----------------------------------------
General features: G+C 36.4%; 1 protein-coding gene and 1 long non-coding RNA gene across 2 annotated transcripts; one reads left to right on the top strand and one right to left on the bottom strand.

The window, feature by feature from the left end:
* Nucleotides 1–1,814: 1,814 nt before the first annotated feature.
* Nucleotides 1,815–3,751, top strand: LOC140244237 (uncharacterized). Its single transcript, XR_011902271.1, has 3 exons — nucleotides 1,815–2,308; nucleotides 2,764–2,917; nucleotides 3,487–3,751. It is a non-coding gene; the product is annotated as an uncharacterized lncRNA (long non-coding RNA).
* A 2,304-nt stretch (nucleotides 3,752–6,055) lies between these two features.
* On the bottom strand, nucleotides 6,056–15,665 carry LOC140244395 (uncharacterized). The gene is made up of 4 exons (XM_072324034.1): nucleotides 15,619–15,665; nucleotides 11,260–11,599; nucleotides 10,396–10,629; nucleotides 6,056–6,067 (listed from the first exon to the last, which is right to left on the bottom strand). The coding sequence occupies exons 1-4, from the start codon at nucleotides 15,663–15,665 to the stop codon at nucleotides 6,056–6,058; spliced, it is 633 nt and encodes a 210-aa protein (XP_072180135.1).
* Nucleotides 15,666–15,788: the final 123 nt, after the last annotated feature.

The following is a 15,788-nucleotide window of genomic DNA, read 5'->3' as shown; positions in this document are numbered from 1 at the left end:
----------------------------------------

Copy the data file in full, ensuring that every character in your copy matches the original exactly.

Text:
General features: G+C 36.4%; 1 protein-coding gene and 1 long non-coding RNA gene across 2 annotated transcripts; one reads left to right on the top strand and one right to left on the bottom strand.

The window, feature by feature from the left end:
* Nucleotides 1–1,814: 1,814 nt before the first annotated feature.
* Nucleotides 1,815–3,751, top strand: LOC140244237 (uncharacterized). Its single transcript, XR_011902271.1, has 3 exons — nucleotides 1,815–2,308; nucleotides 2,764–2,917; nucleotides 3,487–3,751. It is a non-coding gene; the product is annotated as an uncharacterized lncRNA (long non-coding RNA).
* A 2,304-nt stretch (nucleotides 3,752–6,055) lies between these two features.
* On the bottom strand, nucleotides 6,056–15,665 carry LOC140244395 (uncharacterized). The gene is made up of 4 exons (XM_072324034.1): nucleotides 15,619–15,665; nucleotides 11,260–11,599; nucleotides 10,396–10,629; nucleotides 6,056–6,067 (listed from the first exon to the last, which is right to left on the bottom strand). The coding sequence occupies exons 1-4, from the start codon at nucleotides 15,663–15,665 to the stop codon at nucleotides 6,056–6,058; spliced, it is 633 nt and encodes a 210-aa protein (XP_072180135.1).
* Nucleotides 15,666–15,788: the final 123 nt, after the last annotated feature.

The following is a 15,788-nucleotide window of genomic DNA, read 5'->3' as shown; positions in this document are numbered from 1 at the left end: